Psalm 8:6–8 —
You have given him dominion over the works of your hands; you have put all things under his feet, all sheep and oxen, and also the beasts of the field, the birds of the heavens, and the fish of the sea, whatever passes along the paths of the seas.
Scattered across the globe are thickly dusted coal miners deep in the earth, sunburned farmers on top of the earth, chefs in kitchens, cattle ranchers, lawyers, politicians, horse tamers, teachers, brick masons, writers, auto mechanics, computer programmers, mothers managing kids and grocery store product price comparisons at the same time.
Countless occupations. And according to Psalm 8 all our legitimate jobs are traced back to God’s special design.
Along with its rich Christological truths, Psalm 8 paints a picture of humankind given dominion over God’s work of creation. And while the tone of the Psalm is one of awe, wonder, and joy at God, writes Ben Witherington, it is specifically awe, wonder, and joy over the majesty of God’s deep concern for us in his design of human nature and human vocation over creation.
“We are told that humankind is bequeathed both glory and the functions of God (though on a lesser scale), that is, to rule over all of creation,” he writes. “Notice that it is God who is the actor in all these actions (‘you made . . . you put’). We are not talking about human accomplishment or what humans deserve, but rather the plan and gift of God. We were meant and made to be rulers over all the works of God’s hands.”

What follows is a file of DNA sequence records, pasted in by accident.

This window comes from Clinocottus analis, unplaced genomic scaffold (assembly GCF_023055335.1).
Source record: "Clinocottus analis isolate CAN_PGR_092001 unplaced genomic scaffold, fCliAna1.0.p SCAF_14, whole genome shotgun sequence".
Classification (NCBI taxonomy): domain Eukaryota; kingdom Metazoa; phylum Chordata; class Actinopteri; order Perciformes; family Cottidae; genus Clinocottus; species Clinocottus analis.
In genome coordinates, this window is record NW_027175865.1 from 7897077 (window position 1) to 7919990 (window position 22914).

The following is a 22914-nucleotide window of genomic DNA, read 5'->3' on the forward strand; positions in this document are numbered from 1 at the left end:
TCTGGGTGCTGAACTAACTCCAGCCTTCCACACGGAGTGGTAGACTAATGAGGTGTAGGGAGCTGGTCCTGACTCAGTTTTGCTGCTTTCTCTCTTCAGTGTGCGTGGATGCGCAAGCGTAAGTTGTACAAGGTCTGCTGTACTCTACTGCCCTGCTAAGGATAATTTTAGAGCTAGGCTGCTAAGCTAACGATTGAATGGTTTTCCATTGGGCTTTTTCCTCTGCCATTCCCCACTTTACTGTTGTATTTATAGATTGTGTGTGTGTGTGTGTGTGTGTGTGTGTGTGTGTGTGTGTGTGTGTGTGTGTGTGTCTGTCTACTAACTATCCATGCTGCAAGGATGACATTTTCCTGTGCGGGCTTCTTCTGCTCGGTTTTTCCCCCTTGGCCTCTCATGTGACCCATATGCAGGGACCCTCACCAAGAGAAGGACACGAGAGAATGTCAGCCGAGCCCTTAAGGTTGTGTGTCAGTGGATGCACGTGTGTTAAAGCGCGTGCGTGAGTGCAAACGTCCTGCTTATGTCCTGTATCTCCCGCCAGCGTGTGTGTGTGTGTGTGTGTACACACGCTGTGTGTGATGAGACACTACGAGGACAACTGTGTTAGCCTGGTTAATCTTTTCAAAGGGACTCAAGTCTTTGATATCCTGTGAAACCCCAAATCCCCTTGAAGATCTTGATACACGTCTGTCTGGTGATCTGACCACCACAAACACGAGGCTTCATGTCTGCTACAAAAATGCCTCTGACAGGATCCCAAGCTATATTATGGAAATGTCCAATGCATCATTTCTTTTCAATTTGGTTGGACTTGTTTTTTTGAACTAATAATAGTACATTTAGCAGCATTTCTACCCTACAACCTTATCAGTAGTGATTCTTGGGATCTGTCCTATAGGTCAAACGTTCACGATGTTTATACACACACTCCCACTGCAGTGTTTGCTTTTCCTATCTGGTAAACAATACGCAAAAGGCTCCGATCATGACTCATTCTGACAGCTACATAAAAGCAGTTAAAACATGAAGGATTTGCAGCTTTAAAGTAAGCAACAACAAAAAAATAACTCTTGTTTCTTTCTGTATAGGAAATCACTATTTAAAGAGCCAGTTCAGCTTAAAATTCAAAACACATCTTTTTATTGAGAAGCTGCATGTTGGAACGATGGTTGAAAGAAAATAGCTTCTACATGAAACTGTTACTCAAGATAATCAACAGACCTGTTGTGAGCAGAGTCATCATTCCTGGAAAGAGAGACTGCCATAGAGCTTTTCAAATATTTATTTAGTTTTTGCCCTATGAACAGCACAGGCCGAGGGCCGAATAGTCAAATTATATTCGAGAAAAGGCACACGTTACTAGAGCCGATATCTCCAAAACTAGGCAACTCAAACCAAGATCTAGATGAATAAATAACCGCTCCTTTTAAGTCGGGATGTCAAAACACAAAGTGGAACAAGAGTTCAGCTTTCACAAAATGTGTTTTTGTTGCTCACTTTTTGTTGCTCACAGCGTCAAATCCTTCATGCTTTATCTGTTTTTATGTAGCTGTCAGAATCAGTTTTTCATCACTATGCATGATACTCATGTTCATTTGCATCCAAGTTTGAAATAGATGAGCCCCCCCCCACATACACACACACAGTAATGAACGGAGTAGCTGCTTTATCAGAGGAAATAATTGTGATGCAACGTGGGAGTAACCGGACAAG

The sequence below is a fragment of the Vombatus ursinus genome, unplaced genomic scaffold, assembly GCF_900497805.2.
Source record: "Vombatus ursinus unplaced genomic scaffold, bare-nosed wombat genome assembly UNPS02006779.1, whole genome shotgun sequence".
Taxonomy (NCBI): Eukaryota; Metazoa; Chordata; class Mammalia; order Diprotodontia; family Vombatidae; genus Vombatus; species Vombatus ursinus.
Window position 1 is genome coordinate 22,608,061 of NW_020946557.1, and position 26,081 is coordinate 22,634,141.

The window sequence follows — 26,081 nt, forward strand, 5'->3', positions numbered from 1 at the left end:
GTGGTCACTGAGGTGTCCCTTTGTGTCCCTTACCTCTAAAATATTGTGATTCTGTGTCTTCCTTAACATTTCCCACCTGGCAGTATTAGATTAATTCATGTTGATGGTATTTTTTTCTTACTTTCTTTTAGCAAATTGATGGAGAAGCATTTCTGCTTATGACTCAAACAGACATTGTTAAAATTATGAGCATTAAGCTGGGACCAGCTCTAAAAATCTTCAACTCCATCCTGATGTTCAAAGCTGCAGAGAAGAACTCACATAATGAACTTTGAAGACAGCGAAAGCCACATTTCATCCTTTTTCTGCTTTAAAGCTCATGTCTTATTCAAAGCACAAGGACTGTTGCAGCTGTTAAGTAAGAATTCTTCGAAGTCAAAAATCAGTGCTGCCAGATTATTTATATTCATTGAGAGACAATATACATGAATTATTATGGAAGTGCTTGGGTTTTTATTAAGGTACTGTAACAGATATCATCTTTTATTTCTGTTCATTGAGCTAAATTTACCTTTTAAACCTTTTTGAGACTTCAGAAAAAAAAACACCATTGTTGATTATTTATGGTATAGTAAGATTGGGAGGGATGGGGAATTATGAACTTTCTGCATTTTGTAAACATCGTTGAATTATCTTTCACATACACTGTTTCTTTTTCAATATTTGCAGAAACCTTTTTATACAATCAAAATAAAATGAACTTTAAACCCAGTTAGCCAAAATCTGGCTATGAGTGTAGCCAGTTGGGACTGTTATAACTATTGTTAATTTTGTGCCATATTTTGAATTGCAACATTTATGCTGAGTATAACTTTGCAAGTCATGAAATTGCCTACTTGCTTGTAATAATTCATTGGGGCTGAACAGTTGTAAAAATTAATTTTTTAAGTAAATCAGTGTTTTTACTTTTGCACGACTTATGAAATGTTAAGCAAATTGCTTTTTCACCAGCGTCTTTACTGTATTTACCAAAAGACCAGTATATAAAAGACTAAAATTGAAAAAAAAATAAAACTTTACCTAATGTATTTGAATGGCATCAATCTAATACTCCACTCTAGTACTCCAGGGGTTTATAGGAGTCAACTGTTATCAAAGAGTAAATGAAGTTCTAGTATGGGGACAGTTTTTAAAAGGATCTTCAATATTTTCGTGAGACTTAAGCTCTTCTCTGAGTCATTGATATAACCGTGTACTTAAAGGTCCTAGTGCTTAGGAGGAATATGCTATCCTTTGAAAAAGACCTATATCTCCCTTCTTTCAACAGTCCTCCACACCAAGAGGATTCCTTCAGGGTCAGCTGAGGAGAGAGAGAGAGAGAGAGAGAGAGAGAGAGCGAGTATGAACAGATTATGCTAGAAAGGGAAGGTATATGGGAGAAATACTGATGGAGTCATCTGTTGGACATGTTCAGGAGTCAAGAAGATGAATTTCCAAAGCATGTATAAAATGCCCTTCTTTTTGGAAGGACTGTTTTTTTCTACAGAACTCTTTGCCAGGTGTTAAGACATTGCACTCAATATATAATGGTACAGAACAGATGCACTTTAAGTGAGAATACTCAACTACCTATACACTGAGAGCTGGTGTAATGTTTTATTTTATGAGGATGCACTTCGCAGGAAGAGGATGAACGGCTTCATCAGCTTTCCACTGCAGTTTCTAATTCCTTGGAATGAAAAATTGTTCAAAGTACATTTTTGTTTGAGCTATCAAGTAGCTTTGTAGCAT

God creates the planet, calls forth vocations, and then actively places and activates his image bearers in specific occupations. And what makes this point especially definite is the cultural contrast. “This stress on human dominion over creation was a revolutionary doctrine,” he writes. “Other ancient Near Eastern cultures saw the gods as part of nature, and all humans as slaves of the gods under the sway of the stars (hence the need for astrology). But it is not by recognizing nature as humankind’s mother, but rather God as its father, that human beings come to understand why they are here. Only by God’s special revelation through his word do humans learn of their true place and task in life.”
Our role in creation is not discovered or settled by astrological signs. Our callings are not simply the byproduct of nature’s latent possibilities. Each human occupation is the result of God’s unique calling for each life based on his design for the planet. Creation and vocation are linked by the command of God.
In other words, to see the earth full of vocationally called image-bearers leads us back to the awesome wonder of God. Browse a list of every available job on the planet, and then, if you have eyes to see divine glory, work backwards until you can see the God who calls each creation-serving vocation into being, and who fills each job opening with an image bearer of his, a vice regent of God’s rule over his creation.
Think like this long enough and eventually you must be overcome with the joy and wonder of beholding the evidence of God’s endless creativity over this planet, and all the particular callings and jobs he called into being. God’s care for us is this deep. He makes jobs and fills jobs. Such a sovereignly invested God must lead us to proclaim: “O LORD, our Lord, how majestic is your name in all the earth!” (v. 1).
Source: Ben Witherington III, Psalms Old and New: Exegesis, Intertextuality, and Hermeneutics (2017), 52–54. An Arminian biblical theologian, one I disagree with regularly, BW3 offers marvelous insight in his new trilogy on intertextuality (i.e. the NT use of the OT) in Isaiah (2017), the Psalms (2017), and now finally the Torah (2018).